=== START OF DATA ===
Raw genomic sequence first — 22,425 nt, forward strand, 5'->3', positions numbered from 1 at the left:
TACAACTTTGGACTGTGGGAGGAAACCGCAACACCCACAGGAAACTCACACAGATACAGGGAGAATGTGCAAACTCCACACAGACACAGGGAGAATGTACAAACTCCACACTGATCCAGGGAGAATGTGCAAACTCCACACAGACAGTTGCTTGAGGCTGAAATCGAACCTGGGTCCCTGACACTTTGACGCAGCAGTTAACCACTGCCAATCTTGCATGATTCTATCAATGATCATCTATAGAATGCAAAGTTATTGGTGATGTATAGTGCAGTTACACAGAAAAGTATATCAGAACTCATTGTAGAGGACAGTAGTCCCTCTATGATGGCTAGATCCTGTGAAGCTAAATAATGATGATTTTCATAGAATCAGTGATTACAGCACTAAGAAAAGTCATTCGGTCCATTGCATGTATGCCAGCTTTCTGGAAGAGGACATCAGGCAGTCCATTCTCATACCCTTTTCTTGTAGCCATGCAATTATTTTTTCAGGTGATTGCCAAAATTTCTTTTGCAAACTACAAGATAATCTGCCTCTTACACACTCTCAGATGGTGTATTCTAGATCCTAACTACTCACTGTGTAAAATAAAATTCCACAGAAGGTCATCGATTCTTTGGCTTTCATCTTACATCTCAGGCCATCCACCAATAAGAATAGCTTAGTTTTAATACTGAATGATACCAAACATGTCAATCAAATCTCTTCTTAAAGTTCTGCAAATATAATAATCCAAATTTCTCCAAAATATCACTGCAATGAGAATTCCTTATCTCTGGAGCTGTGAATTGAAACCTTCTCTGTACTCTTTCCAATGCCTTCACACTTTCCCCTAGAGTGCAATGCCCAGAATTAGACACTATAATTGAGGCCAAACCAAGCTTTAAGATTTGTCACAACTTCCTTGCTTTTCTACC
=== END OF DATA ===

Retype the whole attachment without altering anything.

Raw genomic sequence first — 22,425 nt, forward strand, 5'->3', positions numbered from 1 at the left:
TACAACTTTGGACTGTGGGAGGAAACCGCAACACCCACAGGAAACTCACACAGATACAGGGAGAATGTGCAAACTCCACACAGACACAGGGAGAATGTACAAACTCCACACTGATCCAGGGAGAATGTGCAAACTCCACACAGACAGTTGCTTGAGGCTGAAATCGAACCTGGGTCCCTGACACTTTGACGCAGCAGTTAACCACTGCCAATCTTGCATGATTCTATCAATGATCATCTATAGAATGCAAAGTTATTGGTGATGTATAGTGCAGTTACACAGAAAAGTATATCAGAACTCATTGTAGAGGACAGTAGTCCCTCTATGATGGCTAGATCCTGTGAAGCTAAATAATGATGATTTTCATAGAATCAGTGATTACAGCACTAAGAAAAGTCATTCGGTCCATTGCATGTATGCCAGCTTTCTGGAAGAGGACATCAGGCAGTCCATTCTCATACCCTTTTCTTGTAGCCATGCAATTATTTTTTCAGGTGATTGCCAAAATTTCTTTTGCAAACTACAAGATAATCTGCCTCTTACACACTCTCAGATGGTGTATTCTAGATCCTAACTACTCACTGTGTAAAATAAAATTCCACAGAAGGTCATCGATTCTTTGGCTTTCATCTTACATCTCAGGCCATCCACCAATAAGAATAGCTTAGTTTTAATACTGAATGATACCAAACATGTCAATCAAATCTCTTCTTAAAGTTCTGCAAATATAATAATCCAAATTTCTCCAAAATATCACTGCAATGAGAATTCCTTATCTCTGGAGCTGTGAATTGAAACCTTCTCTGTACTCTTTCCAATGCCTTCACACTTTCCCCTAGAGTGCAATGCCCAGAATTAGACACTATAATTGAGGCCAAACCAAGCTTTAAGATTTGTCACAACTTCCTTGCTTTTCTACC